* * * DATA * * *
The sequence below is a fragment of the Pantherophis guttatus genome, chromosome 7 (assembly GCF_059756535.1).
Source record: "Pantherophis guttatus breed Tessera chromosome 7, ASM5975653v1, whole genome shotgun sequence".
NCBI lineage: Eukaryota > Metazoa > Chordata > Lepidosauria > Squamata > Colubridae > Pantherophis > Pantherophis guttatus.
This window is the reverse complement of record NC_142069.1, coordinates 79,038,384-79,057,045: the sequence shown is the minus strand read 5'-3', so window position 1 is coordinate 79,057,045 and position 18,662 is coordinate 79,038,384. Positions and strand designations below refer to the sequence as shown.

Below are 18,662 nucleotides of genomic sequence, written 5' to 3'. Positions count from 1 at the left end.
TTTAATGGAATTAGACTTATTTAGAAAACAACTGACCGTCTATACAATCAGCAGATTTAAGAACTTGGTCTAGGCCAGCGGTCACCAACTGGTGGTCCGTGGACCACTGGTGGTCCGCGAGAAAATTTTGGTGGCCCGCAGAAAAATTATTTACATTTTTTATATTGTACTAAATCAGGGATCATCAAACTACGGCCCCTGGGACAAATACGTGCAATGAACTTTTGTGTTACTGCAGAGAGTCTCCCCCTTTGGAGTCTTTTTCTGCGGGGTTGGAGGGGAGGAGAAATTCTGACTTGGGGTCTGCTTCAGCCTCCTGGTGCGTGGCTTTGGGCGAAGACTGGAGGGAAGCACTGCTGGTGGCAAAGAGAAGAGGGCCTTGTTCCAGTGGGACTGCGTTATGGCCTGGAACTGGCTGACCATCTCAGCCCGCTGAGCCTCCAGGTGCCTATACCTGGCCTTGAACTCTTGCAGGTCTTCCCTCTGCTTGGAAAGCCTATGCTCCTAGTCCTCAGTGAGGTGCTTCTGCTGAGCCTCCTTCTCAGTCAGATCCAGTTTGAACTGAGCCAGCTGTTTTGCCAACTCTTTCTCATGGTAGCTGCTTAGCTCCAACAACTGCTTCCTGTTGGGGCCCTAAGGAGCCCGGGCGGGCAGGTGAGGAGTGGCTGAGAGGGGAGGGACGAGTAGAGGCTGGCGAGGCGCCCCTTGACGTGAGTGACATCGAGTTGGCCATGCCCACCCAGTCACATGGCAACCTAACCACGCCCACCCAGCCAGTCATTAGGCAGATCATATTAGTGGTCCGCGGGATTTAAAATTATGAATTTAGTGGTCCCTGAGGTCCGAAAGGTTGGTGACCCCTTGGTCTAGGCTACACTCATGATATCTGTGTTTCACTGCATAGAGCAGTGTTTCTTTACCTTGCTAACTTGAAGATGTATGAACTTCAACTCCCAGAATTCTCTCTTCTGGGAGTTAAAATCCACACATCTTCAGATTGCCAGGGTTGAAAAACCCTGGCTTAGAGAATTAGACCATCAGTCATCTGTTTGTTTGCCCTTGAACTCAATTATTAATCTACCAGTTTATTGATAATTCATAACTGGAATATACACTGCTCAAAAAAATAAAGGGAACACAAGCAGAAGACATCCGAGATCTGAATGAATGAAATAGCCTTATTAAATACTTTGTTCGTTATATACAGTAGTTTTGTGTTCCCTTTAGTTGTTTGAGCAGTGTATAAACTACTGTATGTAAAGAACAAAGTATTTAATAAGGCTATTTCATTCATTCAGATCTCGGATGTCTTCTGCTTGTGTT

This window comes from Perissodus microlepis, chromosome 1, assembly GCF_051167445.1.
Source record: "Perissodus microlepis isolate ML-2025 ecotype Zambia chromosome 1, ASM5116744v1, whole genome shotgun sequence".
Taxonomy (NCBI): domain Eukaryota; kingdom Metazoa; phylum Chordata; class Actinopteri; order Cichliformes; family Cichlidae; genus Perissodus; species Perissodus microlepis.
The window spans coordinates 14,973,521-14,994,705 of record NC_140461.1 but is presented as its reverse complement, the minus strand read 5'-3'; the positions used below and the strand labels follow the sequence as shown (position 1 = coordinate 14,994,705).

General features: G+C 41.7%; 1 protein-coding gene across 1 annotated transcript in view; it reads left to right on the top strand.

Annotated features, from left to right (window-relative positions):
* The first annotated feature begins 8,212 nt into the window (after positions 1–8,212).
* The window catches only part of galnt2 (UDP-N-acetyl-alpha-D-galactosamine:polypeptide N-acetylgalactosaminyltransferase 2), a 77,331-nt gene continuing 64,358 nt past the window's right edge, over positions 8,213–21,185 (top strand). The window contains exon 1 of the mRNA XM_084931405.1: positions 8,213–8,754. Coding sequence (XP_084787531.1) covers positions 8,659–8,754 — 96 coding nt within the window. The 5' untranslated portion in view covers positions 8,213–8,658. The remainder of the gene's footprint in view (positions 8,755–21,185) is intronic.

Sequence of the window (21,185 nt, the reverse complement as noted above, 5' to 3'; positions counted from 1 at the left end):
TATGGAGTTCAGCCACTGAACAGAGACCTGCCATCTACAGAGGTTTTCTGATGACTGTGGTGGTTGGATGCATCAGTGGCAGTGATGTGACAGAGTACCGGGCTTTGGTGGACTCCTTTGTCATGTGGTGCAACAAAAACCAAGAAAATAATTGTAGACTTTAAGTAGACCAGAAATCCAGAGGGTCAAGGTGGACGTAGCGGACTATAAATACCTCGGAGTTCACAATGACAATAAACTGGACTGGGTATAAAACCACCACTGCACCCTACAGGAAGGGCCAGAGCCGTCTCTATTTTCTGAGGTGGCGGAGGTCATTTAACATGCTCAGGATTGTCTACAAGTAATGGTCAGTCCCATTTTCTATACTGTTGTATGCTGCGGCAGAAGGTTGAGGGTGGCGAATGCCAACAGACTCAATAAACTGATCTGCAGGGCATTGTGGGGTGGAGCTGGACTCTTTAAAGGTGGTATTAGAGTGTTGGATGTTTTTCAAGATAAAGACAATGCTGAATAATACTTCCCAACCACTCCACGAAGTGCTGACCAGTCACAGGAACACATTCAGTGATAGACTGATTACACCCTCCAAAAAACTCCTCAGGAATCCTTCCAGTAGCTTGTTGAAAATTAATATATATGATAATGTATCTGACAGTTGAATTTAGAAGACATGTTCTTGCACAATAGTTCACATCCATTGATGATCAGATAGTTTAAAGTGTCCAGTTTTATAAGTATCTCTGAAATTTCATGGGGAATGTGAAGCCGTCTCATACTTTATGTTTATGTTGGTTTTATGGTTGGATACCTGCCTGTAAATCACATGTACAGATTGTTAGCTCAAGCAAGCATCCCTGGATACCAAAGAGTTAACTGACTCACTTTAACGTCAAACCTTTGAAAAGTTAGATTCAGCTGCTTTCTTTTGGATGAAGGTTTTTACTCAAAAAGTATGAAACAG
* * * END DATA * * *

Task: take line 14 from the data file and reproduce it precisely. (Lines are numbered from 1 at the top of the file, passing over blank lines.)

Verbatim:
* The window catches only part of galnt2 (UDP-N-acetyl-alpha-D-galactosamine:polypeptide N-acetylgalactosaminyltransferase 2), a 77,331-nt gene continuing 64,358 nt past the window's right edge, over positions 8,213–21,185 (top strand). The window contains exon 1 of the mRNA XM_084931405.1: positions 8,213–8,754. Coding sequence (XP_084787531.1) covers positions 8,659–8,754 — 96 coding nt within the window. The 5' untranslated portion in view covers positions 8,213–8,658. The remainder of the gene's footprint in view (positions 8,755–21,185) is intronic.